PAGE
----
Saturday, September 15, 2012
Blogs about Books are Elitist: Reading in an Election Year
It is election season and I live in a 'battleground' state. Thus, I suffer hourly calls from pollsters, campaign workers, and research groups. It is enough to make me want to hurl my phone into the mighty Colorado River (note: it is mandatory that any reference to a major river in the United States be modified by 'mighty.' See: everything ever written about Huckleberry Finn. Ever.) It is in the spirit of healthy disengagement from presidential politics that I offer you my favorite fictional and non-fictional works on campaigns, candidates and our great democracy. Turn off your phones and get readin' (political bonus points for use of 'man of the people' pronunciation).
1. The Last Hurrah, Edwin O'Connor
The title refers to the final campaign of Mayor Frank Skeffington (read: James Michael Curley) in an unnamed city (read: Boston). Skeffington is the old-school, political machine candidate. He's fiercely 'local' in his politics and deeply corrupt. He is also funny, smart and charismatic. His opponent is a good looking, polite, entirely mediocre young man. The title rather eliminates the possibility of a surprise ending, and Skeffington's inevitable defeat ought to be seen as a triumph over cronyism and ward politics. But O'Connor allows for a much more nuanced understanding of democratic political life.
2. All the King's Men, Robert Penn Warren
Perhaps you are the last political idealist in the United States. Perhaps you believe that public servants are just that. Don't read All the King's Men. Warren's tour de force is a fictional account of the infamous career of Huey Long, longtime governor of Louisiana. Long genuinely believed in universal health care, education, and employment. He used blackmail, extortion and bribery in his efforts to achieve these goals.
All the King's Men's is frighteningly precise and extraordinarily inventive. This, for instance, is a description of a football game: "The band blaring, the roaring of the seas, the screams like agony, the silence, the one woman-scream, silver and soprano spangling the silence like the cry of a lost soul."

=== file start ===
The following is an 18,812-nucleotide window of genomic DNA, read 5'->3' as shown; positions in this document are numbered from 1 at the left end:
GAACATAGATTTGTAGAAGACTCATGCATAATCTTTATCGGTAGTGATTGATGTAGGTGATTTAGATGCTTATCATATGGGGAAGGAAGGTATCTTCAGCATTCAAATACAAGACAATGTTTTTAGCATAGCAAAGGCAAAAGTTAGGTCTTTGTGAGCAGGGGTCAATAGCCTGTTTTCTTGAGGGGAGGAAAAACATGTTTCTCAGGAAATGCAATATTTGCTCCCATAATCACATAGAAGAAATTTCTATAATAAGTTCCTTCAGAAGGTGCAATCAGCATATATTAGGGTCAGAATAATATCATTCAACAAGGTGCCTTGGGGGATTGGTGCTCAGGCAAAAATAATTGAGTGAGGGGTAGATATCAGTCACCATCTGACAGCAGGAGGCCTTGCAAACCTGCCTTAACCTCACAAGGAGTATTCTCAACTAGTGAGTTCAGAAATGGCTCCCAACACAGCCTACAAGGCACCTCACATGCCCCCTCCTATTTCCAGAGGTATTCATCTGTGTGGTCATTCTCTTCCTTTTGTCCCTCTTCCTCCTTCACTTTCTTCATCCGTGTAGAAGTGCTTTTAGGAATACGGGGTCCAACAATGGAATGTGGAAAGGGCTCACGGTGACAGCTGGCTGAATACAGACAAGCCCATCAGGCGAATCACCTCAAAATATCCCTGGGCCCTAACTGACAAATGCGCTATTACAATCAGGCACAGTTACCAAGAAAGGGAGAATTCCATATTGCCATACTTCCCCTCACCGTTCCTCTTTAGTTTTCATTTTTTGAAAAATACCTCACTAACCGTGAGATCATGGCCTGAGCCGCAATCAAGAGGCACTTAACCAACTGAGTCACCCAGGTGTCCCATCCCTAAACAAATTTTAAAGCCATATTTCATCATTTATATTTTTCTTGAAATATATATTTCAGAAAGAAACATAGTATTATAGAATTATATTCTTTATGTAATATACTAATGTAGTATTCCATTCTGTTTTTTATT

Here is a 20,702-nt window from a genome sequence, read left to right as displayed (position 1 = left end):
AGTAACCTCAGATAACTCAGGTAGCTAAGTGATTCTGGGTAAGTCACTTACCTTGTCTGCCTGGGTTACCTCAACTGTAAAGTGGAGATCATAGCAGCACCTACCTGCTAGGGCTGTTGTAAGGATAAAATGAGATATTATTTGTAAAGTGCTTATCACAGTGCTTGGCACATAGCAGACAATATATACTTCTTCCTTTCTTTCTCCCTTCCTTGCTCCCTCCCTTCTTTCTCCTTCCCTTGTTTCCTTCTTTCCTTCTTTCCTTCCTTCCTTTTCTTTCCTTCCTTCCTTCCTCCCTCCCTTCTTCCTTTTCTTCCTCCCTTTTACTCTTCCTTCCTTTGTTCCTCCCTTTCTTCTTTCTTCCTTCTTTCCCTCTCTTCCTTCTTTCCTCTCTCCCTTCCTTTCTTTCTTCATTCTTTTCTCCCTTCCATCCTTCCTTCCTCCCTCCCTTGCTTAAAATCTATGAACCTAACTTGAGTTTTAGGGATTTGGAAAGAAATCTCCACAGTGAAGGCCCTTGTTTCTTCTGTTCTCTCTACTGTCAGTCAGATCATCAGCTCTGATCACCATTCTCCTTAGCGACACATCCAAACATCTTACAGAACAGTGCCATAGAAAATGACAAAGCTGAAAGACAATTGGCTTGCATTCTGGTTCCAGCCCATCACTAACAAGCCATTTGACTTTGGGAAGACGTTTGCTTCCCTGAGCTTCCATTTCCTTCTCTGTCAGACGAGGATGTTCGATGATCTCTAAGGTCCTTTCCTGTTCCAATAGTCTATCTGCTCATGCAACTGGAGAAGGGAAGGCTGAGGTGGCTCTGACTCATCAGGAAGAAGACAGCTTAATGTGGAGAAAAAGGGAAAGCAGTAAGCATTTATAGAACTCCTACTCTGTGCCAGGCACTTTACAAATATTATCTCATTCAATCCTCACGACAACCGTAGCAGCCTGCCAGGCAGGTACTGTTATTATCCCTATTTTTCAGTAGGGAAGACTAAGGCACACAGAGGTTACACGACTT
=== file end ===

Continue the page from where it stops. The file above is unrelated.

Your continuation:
3. The Power Broker: Robert Moses and the Fall of New York, Robert Caro
I grew up in New York. I consider myself a fairly well-informed human being. I had no freakin' idea who Robert Moses was or how utterly he transformed New York over his nearly fifty year career.
An unelected official, Moses exercised so much power that he almost single-handedly pushed through development projects that displaced hundreds of thousands of residents of New York City. Arguably, he preferred automobiles to people, contributed to the ruin of the South Bronx and Coney Island, caused the departure of the Brooklyn Dodgers and the New York Giants, and precipitated the decline of public transport through disinvestment and neglect. He also made the city viable for the 21st century by building an infrastructure that most people wanted and that has endured. What have you been up to recently?
Robert Moses' story is fascinating and Caro's work is insanely well-researched. The downside of Caro's commitment to thoroughness is, well, his thoroughness. There are points in this thousand plus page biography when you are going to want to cry 'Uncle!' But, these moments are few and far between because Caro is an elegant writer and his subject demands the word count.